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    ROAD CONDITIONS

    by davidjo Written Feb 18, 2014
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    If hiring a motorbike or using public transport be aware of the road conditions. Basically there is one road from Rio Tuba in the south of the island and another road from El Nido in the north of the island, both starting from Puerto Princesa and around 530 kms in total length. The road mainly runs up the east coast until you reach Taytay in the north and other roads branch off to the west coast. There will be a road constructed in the coming years from km 23 on the southern highway that will take you through Napsan and down the west coast via Quezon, Rizal, Sikud and ending up near Rio Tuba as the authorities want to open up this beautiful area to tourists. Already there are one or two stretches here and there that have already been concreted. So here are some detailed information regarding road conditions.

    SOUTH HIGHWAY
    Puerto Princesa to Aborlan----good road, recently completed 68 kms
    Aborlan to Narra----good road, recently completed 30 kms
    Narra to Brookes Point---- most of it is in good condition but there are places where the road is unsurfaced and road building is taking place. Be careful of pot holes 67 kms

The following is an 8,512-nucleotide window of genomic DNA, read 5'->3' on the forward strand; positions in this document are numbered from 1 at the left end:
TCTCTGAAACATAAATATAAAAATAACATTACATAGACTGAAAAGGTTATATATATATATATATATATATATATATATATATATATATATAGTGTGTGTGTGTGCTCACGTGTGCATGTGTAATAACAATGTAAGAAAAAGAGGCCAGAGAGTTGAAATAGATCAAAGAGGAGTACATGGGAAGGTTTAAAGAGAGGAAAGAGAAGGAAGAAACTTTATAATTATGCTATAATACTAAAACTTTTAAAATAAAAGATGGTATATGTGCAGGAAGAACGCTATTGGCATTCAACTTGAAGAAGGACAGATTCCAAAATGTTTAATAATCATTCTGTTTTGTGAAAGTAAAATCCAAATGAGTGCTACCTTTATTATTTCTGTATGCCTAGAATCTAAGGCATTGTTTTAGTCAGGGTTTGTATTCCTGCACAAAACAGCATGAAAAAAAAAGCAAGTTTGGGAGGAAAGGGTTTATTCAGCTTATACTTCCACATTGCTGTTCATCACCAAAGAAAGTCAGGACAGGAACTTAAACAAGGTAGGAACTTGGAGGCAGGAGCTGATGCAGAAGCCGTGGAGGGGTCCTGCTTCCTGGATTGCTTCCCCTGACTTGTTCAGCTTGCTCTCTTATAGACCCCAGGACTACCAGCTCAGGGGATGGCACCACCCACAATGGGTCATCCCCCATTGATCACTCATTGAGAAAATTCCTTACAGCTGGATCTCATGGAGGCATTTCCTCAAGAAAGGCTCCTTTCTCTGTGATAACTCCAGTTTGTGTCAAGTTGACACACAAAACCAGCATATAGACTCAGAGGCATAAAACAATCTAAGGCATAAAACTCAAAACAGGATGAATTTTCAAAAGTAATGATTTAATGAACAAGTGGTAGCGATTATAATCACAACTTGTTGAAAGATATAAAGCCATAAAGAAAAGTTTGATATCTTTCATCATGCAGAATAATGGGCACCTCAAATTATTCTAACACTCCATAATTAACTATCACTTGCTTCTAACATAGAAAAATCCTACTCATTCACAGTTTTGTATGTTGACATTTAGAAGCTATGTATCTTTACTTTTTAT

Brookes Point to Rio Tuba----excellent road, completed in 2011 60 kms

    KM 23 junction to Napsan----the road is under construction and 50% concreted , but the rest is slow going because of pot holes and loose stones. 30 kms
    Approx 10 kms north of Rio Tuba there is a junction to Rizal. Unsurfaced except for a couple of stretches, many hills, many potholes, loose stones and muddy during rainy season---slow 67 kms
    Rizal to Quezon---Slow going, unsurfaced, slow going, many hills---60 kms
    Quezon to Napsan----unsurfaced except for a few stretches, extremely bad in places, particularly between Berong and Aparuwan where there are large stones on the road and very hilly. --100 kms

    NORTH HIGHWAY